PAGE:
Full transcript from the Friday press conference on the first day of the Mexican Grand Prix weekend, Round 19 of the 2018 Formula 1 World Championship, at Autodromo Hermanos Rodriguez in Mexico City.
Featuring: Franz Tost (Toro Rosso), Otmar Szafnauer (Racing Point Force India), Guenther Steiner (Haas) and Frédéric Vasseur (Sauber).
Otmar, first time we’ve seen you since you announced your deal with Sergio Pérez. Why have you chosen to re-sign him and how has he evolved in the year he has been at the team? Otmar Szafnauer: Well, we chose to re-sign him because he’s a fantastic driver. He’s great on Sunday, qualifies well, great feedback and he’s been with the team for quite some time. I think it’s appropriate to discuss all this here at his home race and he’s got a big impact on the team and it’s good to have continuity as well, from one year to the next. The regulations are changing quite significantly next year and a fellow like Sergio with all of his experience will help us in driving the development forward next year.
Well, how are preparations for next year going and specifically you’ve now got more financial resource since the takeover. Did that come in time to impact on next year’s car? OS: Yes, it did, just in time for that. It’s hard to know how our preparations are going, because this game is relative, and unless you know what the others are finding it’s difficult to know where we stand. But we are happy with the progress we are making. We were fortunate enough to run a version of next year’s wing in the Hungary test and from that we have learned a lot and it’s given us good direction.
Thank you, Otmar. Guenther, we’ll start by looking back to the race in Austin. Can you clarify what led to Kevin Magnussen exceeding the fuel limit by 170g? Guenther Steiner: We attacked too much these guys [Force India]. That was the only reason, nothing else. There was no other reason than we tried too hard and until Lewis stopped there was the thought we would get lapped anyway and then we just kept on going and we couldn’t make it up in the last laps anymore. It’s as simple as this, there is not anything else to it. We just tried too hard to get past Ocon.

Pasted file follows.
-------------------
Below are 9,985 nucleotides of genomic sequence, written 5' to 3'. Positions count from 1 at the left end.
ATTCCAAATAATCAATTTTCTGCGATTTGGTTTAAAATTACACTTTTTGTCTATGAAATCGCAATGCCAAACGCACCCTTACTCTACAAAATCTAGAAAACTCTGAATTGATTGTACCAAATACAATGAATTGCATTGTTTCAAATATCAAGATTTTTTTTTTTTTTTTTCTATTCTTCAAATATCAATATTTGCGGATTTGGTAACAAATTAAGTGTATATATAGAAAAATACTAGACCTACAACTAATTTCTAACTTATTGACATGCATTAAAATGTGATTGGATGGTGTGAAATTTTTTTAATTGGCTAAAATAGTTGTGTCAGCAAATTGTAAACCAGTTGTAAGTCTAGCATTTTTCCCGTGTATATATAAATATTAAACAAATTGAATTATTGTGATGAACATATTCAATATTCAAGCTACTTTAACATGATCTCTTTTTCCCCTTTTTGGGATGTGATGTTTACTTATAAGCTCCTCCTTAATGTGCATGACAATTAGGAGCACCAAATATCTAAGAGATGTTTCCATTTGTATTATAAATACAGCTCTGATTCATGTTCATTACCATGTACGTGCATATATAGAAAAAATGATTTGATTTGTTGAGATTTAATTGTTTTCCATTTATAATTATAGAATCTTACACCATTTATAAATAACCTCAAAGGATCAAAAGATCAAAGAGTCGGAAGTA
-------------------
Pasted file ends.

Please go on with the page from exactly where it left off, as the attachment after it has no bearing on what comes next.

On a more positive note, you’ve recently announced a title sponsorship deal with Rich Energy. Just tell us a little bit more about the deal and how long you have been working on it? GS: We haven’t been working long on it. It came together pretty quick. We look forward to working with them as a partner and to bring new people into Formula 1 is always good, instead of just circulating other people around it, we try to find to new partners, sponsors, for the sport, which is always good. We are working now on the details, because it came together so quick. We have a few things still to sort out but they have gone pretty well and we look forwarding to work with them next year.
Will the car look different? GS: Yes.
No details now? GS: No, no details yes, exactly Tom, but it will look different. We will change the livery obviously.
Thank you. Franz, coming to you. Let’s talk drivers first of all. Brendon had a good race last weekend in Austin, beating Pierre and earning more points in the process. He’s under a bit of pressure at the moment, so how impressed by his resilience? Franz Tost: He showed a good race in Austin, but nevertheless if you look to the results, he has four points, Pierre has 28 points. That means he has to improve his performance if he want to stay in the team.
Let’s talk engines then. Pierre’s engine from Austin has been sent back to Sakura for checks, leading to more penalties here. Frustrating for him and the team but indicative perhaps of how hard Honda are pushing. Have you seen them increase their efforts this year as the season has gone on? FT: Well, first of all, the reason for this power unit change is that after the race in Austin they detected on the power unit of Pierre an assembly issue and therefore they didn’t want to take any risks and decided to come here to Mexico with another new power unit. We did two laps, decided to change the power unit to the old specification, only because of this very special altitude here and these conditions and therefore Honda thinks they a better knowledge and experience with their older specification to set all the parameters correctly and therefore Pierre will do the race weekend with Spec 2. Regarding the work of Honda during the year, they have so far done a fantastic job because they have improved the performance a lot, and also the reliability, and I am really looking forward to the last tow races, in Sao Paulo and Abu Dhabi, because there hopefully we won’t have any penalties, and for next year, because they are in the right way and they will improve during the winter months and I’m looking forward to seeing Red Bull Racing and Toro Rosso next year with Honda.